Countdown to the 2nd Global Week for Action on NCDs, 2–8 September 2019

21 August 2019 Noncommunicable diseases

Mark your calendars: the 2nd Global Week for Action on NCDs, held from 2–8 September 2019, will focus on noncommunicable diseases (NCDs) and universal health coverage (UHC) – in advance of the first High-Level Meeting on UHC in September 2019.

The Global Week for Action on NCDs will build on the success and enthusiasm for the first Global Week for Action on NCDs as a global opportunity to talk to leaders, to media, to crowds, and to the world about the importance of integrating NCDs across all aspects of UHC, while reiterating the need for governments to act on commitments to improve health for all through NCD prevention and control, which will result in the improvement of health and lives of all people in all places.

The opportunities are endless. Possible activities include organizing a meeting, community conversation, picnic, fun run, dance party, or art competition. The week is your chance to do something achievable, appropriate, relevant and impactful where you live, but linked to a global movement.

  • Together we say ENOUGH.
  • Together we’ll celebrate progress and leadership.
  • Together we’ll call for action on commitments.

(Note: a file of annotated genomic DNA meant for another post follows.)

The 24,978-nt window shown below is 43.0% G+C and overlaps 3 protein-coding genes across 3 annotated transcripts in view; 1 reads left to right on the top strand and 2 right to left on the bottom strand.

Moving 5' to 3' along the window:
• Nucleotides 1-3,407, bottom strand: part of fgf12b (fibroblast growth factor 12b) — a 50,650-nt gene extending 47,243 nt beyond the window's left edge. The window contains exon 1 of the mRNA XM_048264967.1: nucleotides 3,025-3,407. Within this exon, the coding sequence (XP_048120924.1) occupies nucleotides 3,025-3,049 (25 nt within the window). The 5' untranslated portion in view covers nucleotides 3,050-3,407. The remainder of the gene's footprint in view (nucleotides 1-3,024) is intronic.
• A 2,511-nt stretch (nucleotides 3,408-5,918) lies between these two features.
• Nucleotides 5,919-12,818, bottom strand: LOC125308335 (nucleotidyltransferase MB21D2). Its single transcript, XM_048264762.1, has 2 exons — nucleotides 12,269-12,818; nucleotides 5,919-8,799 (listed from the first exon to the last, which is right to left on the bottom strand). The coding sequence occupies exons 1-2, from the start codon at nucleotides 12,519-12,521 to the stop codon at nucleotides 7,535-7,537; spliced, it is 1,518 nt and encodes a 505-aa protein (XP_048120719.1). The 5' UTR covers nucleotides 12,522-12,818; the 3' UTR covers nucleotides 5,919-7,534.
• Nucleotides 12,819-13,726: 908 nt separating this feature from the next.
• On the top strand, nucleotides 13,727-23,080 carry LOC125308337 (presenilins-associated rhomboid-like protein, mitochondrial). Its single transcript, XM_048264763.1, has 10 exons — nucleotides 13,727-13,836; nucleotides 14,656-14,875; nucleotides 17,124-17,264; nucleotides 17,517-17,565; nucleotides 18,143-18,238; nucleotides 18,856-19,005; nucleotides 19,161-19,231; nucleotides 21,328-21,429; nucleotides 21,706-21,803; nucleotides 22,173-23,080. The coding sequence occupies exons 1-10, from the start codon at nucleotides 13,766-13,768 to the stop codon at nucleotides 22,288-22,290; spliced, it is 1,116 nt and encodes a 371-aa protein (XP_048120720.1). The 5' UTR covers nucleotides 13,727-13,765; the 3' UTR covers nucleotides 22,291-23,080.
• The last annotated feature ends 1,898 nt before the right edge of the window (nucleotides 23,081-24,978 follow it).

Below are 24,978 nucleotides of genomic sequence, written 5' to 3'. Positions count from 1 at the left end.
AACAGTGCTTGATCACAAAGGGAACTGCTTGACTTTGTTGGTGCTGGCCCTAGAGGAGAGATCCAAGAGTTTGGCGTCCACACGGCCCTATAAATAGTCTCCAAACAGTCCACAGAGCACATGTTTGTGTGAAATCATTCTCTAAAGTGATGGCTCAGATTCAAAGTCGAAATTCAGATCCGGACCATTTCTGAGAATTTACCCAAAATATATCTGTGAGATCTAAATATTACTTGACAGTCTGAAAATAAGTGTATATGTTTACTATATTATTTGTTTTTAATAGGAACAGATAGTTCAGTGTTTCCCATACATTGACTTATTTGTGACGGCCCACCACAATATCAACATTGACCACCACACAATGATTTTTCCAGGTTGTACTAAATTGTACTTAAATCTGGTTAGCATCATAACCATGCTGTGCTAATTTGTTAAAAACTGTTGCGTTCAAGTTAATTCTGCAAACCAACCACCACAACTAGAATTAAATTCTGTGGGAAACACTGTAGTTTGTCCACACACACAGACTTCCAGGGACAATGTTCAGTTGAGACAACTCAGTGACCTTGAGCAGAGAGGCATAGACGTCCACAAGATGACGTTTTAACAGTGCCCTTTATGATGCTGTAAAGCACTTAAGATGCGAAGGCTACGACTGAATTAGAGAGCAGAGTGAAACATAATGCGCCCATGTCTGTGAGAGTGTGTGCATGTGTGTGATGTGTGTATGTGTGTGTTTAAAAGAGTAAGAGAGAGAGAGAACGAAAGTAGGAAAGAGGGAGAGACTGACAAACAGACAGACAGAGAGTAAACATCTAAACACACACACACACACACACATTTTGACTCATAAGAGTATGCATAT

• It’s time to deliver on NCDs and health for all.

More information is coming soon, but you can already start planning and contact the NCD Alliance to share ideas about what you will do to mobilize your leaders and community for action on NCDs.

Did you know? Oral diseases are the most prevalent NCDs worldwide

Oral health is key to general health and well-being at every stage of life, yet basic oral health services remain out of reach for millions of people. More than half of the world’s population (3.5 billion) suffer from untreated oral diseases, which can result in pain, infection, tooth loss and loss of productivity. Integrating oral health into UHC will help improve oral health outcomes and reduce inequalities in access to care. Countries at all income levels can take steps to move closer to develop and implement their own UHC package of essential health services that integrates oral health and fits the needs of their population.

Part of this article was originally published by the ENOUGH. campaign.

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